China Guardian always welcomes competition. We believe that healthy competition brings improvements and is also a chance for the Chinese art market to connect with the international art market. Christie’s and Sotheby’s are renowned and experienced auction houses; through competition, we hope to learn from their experience and realise our deficiencies, and thus more actively respond to the needs of collectors and vendors in the art market.
In terms of growth, China is rising quickly as a cultural platform. For China Guardian, does this translate into a concomitant growth in sales of contemporary art or are Chinese buyers focusing more on fine art?
Contemporary art has been a promising item in the Chinese art market. For instance, in the 2013 Hong Kong Autumn Auctions, the sections of 20th Century and Contemporary Chinese Art recorded a satisfying transaction volume, which reached HKD110 million. With the increasing art awareness of Chinese buyers, we believe that contemporary art will be a key section in the future.
Throughout the past year, China has witnessed an economic slowdown. Despite this slowdown, does the number of Chinese collectors continue to rise?
The slowing of the economy is not alarming to us. It’s true that it’s now more difficult to get consignments because of economic strains, and revenue shrinks at the same time. However, we all know that the economy has its own cycle. We simply can’t expect it running a high growth at all times. The important thing is to work out a path for the art market to sustain itself in economic downturns, thereby maintaining a healthy development in the long run. In this regard, we reckon that the Chinese art market has already entered a relatively healthy and stable stage since 2012.
In 2012, sales declined dramatically by value and volume at China Guardian and other auction houses. What strategies have you implemented to mitigate this decline?
We will continue to increase the auction categories and establish a strategic direction for international expansion based in Hong Kong. Our goal is always to show renowned masterpieces, providing outstanding buying opportunities and at the same time, offering discerning collectors a multi-channel platform. The result of the Hong Kong 2013 Autumn Auctions is really successful in proving the healthy development of the Chinese art market. The total transaction volume reaches HKD510 million, which is the largest amount transacted in the three auctions which we’ve held in Hong Kong.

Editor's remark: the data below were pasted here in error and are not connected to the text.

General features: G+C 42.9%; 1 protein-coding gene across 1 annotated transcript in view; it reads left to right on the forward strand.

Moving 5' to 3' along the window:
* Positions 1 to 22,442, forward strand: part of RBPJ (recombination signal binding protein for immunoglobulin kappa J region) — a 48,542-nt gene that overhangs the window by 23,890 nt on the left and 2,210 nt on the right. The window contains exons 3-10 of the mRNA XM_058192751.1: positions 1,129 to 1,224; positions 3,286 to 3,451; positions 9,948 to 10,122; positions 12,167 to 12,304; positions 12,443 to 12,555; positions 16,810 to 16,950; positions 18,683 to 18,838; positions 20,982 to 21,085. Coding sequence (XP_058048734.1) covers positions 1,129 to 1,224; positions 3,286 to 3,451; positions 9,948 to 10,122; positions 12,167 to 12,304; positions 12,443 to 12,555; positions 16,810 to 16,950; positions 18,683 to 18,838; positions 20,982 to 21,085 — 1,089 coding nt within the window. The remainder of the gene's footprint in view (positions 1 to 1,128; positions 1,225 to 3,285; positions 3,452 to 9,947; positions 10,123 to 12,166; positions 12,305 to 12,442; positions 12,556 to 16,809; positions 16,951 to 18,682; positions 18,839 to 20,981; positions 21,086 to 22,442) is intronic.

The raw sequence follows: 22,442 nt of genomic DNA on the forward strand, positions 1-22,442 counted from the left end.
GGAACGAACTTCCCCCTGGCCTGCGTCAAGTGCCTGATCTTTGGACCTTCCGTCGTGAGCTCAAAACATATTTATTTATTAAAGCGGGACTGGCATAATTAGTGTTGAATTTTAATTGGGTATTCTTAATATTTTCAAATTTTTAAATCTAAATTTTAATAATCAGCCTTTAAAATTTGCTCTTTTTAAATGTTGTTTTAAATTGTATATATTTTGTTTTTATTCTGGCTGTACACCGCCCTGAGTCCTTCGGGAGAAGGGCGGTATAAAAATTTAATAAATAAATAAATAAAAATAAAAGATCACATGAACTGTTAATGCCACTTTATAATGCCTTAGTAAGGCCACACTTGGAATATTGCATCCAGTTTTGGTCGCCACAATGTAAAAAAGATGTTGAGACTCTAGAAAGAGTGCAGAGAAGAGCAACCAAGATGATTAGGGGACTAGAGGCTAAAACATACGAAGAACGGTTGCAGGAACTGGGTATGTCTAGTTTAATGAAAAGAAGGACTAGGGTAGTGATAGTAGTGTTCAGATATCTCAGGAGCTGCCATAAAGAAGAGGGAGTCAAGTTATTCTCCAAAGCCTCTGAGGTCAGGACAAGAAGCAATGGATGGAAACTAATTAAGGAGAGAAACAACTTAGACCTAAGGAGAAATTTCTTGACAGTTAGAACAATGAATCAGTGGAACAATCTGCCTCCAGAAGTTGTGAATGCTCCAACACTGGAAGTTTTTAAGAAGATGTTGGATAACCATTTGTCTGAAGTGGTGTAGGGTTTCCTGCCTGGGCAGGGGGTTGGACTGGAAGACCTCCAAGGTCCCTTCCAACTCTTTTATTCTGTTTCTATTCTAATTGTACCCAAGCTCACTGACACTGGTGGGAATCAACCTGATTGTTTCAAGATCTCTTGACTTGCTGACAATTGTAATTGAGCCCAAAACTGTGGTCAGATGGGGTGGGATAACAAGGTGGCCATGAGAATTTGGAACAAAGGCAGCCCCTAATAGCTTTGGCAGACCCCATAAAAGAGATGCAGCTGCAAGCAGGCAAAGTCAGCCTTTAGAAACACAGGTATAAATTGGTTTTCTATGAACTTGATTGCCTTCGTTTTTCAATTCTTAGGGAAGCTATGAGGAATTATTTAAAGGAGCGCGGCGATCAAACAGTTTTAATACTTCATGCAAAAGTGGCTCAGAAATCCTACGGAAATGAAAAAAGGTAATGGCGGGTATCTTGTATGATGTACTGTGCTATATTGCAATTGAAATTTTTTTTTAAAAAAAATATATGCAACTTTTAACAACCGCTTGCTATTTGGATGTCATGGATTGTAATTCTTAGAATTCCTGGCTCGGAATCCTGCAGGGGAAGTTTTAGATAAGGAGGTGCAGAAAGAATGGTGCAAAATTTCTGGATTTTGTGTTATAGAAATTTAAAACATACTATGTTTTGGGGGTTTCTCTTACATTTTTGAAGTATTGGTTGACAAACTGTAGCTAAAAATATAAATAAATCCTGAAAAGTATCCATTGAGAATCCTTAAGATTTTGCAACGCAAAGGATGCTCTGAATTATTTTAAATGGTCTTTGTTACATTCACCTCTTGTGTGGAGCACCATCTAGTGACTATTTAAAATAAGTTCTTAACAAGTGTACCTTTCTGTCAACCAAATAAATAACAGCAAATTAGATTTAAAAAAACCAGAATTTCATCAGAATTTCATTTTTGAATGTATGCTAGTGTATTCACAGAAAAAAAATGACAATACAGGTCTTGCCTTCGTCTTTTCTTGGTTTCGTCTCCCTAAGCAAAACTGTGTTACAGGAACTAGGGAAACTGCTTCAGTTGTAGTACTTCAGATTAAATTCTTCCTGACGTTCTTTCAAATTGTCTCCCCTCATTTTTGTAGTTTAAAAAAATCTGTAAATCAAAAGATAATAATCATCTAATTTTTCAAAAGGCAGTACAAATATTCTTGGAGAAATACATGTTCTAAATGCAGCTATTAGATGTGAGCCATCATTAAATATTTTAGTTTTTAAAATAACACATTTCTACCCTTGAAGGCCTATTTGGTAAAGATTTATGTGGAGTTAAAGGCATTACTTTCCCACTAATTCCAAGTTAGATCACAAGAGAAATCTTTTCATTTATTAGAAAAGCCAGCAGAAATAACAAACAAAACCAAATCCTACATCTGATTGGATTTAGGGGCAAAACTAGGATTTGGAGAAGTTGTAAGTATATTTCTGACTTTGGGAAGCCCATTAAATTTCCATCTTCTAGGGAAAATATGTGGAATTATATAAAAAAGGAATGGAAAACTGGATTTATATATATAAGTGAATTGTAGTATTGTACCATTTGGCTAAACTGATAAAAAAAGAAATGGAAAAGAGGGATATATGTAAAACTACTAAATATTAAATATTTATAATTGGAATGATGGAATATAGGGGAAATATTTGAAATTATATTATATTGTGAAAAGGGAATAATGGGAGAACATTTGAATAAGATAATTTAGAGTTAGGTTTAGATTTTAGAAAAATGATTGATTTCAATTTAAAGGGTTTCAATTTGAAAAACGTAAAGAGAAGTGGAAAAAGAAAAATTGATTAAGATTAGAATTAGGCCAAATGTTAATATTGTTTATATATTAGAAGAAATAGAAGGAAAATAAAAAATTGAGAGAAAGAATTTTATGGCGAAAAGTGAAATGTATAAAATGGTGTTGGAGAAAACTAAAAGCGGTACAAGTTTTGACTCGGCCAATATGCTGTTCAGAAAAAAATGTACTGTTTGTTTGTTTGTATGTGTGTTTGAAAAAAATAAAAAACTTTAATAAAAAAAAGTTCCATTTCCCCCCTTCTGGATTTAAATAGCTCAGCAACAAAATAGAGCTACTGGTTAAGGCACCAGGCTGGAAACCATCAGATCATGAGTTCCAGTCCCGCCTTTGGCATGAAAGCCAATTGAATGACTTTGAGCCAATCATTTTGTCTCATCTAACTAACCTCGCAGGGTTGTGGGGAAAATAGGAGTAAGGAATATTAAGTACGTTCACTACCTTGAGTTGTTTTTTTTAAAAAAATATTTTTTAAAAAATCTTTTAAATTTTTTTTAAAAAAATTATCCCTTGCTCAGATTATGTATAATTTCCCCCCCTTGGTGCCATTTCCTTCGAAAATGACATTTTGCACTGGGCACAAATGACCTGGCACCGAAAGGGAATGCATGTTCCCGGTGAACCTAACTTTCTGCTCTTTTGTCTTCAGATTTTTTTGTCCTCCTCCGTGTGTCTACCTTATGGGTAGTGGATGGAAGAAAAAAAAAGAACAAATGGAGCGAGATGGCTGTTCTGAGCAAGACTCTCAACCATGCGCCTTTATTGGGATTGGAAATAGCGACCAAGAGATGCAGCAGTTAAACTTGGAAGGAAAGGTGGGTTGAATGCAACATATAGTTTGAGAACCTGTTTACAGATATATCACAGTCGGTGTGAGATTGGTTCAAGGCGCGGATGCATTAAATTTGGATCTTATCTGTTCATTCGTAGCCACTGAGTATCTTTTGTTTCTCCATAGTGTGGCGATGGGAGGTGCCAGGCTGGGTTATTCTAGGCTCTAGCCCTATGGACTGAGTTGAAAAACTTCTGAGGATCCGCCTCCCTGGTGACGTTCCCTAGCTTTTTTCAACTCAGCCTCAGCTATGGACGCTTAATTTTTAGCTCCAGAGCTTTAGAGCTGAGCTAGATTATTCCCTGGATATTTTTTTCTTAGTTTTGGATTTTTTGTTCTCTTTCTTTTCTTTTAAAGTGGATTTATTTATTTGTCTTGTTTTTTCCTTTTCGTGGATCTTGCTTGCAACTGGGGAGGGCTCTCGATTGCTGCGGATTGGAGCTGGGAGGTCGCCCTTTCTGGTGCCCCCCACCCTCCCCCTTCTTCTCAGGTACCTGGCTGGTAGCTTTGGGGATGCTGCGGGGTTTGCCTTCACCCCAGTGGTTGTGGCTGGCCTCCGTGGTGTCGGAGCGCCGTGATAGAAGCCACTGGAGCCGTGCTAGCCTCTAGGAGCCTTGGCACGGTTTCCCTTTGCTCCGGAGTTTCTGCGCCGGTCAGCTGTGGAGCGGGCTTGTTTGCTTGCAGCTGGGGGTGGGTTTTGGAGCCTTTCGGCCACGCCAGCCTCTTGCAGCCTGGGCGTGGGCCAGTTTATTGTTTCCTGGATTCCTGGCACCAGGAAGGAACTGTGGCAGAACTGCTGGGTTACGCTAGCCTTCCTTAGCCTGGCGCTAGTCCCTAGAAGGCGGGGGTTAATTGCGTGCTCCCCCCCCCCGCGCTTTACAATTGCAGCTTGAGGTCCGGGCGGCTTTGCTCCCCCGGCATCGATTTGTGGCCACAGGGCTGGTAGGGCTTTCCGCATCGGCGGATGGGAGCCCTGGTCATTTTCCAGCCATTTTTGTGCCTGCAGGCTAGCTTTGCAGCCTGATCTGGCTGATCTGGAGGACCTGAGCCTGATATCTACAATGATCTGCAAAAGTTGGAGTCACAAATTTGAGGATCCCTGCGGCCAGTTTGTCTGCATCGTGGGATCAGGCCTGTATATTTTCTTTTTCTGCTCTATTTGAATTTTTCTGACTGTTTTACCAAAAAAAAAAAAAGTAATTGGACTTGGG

In addition to economic factors, what other problems or challenges is the Chinese art market facing at the moment?
Although the Chinese art market has had a very high-paced development in the past twenty years, it is still relatively young and unstable when compared to the international art market. In the current stage, the Chinese art market is still bothered by the problem of faked artwork and honesty of the auction houses. Yet we are optimistic about the future of the Chinese art market, which needs some time and investment to achieve a better and healthier development.
- Zeng Fanzhi’s “The Last Supper” breaks records at Sotheby’s 40th anniversary sale, Hong Kong 2013 – October 2013 – can Sotheby’s shake off rumours of low sales with its record-breaking results?
- Shanghai surprise? Christie’s in Shanghai – art world reaction – September 2013 – experts predict the impact of Christie’s Asia expansion programme
- China sales slump, USA back on top in global art market – March 2013 – China’s two-year art market boom comes to a halt, says TEFAF 2012 report
- Sotheby’s breaks into China with first foreign auction house joint venture – September 2012 – Sotheby’s enters into the notoriously closed-off Chinese market
- China Guardian to host first Hong Kong sales in October 2012 – July 2012 – mainland houses start to tread on Sotheby’s and Christie’s Hong Kong turf
Subscribe to Art Radar for auction sale updates and insider opinions